From the Front Lines

  • BY Cal State East Bay
  • September 26, 2017

The faces of more than 20 refugee children, alongside their own original artwork expressing their experiences, will hang in the Cal State East Bay gallery this quarter as part of an exhibit from lecturer David Gross.

Called the Inside-Out Project, the images were taken along the Balkan Route in Greece, Bulgaria, Serbia, Hungary, Austria and Germany.

Gross first traveled to Turkey to work with refugees in 2013, and then again to Beirut in 2015. At the time, he focused his attention on children who had made their way to a safe destination. But this year, his project focused on telling the stories of children still on their journeys.

The Inside-Outside Project has two key elements: art classes followed by a portrait session with students, and teacher training to ensure continuation of the lessons. Gross said in Serbia he hired and worked with teachers — some refugees themselves — to lead the art-therapy inspired classroom exercises, which start with deep meditative breathing followed by a guided painting lesson.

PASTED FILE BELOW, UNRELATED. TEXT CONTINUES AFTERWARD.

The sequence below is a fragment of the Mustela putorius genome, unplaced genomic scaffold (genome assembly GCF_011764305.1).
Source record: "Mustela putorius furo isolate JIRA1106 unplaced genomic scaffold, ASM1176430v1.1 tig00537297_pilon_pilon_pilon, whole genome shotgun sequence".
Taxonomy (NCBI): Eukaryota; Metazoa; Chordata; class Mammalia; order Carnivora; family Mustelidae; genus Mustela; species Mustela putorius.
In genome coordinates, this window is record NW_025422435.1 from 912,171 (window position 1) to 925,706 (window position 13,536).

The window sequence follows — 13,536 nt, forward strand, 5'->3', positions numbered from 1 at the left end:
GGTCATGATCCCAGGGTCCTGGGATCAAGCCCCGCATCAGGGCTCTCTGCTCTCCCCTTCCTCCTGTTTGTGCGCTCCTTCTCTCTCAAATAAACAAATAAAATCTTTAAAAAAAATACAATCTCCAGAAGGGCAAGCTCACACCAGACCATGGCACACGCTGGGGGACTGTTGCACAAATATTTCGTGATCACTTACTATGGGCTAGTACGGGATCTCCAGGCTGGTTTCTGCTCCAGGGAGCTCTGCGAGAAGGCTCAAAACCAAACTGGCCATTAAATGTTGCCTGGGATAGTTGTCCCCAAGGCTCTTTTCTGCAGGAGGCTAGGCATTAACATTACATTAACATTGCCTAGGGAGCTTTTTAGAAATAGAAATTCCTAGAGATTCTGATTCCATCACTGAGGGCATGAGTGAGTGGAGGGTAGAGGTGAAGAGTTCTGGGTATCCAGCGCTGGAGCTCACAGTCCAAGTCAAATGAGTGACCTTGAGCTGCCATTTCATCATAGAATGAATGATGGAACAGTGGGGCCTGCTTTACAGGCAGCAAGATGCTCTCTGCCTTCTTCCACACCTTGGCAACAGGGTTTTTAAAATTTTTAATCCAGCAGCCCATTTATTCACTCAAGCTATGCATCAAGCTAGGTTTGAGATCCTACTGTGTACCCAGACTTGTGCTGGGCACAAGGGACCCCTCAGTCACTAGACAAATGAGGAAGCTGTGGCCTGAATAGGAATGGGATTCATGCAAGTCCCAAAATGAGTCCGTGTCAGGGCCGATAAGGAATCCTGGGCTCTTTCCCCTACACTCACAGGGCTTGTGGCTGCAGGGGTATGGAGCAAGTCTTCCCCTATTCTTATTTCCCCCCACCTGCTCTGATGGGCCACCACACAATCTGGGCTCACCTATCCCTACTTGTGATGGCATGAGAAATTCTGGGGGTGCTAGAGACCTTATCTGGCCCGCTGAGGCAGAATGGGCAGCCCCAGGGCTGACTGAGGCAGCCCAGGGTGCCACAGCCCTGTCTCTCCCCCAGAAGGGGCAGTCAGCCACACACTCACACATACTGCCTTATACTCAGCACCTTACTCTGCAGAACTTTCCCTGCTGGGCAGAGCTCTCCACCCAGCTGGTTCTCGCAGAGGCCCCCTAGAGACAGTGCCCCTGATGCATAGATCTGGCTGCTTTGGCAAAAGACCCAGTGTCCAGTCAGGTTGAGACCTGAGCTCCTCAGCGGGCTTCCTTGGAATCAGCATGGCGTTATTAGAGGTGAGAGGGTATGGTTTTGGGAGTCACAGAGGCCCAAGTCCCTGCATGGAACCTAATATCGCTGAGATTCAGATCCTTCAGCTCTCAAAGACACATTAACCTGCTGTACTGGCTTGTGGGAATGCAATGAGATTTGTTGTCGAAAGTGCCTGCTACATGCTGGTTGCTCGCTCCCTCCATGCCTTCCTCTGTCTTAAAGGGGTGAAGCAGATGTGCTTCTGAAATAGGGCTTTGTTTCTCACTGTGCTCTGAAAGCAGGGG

“Many of them [in Serbia] said it was the first hour of peace and relaxation they’d had in over a year,” Gross said. “It was really rewarding to see that sometimes the smallest things are also the most powerful.”

In the next year, Gross is hoping to produce a book of the images and is researching other galleries to display his work. He said that while challenging, his four months abroad were also some of the most rewarding of his career.

“You go from [wanting to create change] by being a journalist, where you hope millions of people see your photographs, to realizing that by impacting the lives of individual kids, there’s power and value in that,” Gross said.

An opening reception for the exhibit will be held Tuesday, Sept. 26 at 5:30 p.m. at the University Art Gallery. The exhibit will be on display Monday through Thursday 11 a.m. to 4 p.m. from Sept. 26 to Oct. 26.

To read more about the Inside-Outside Project, read the full story in the April edition of East Bay Today.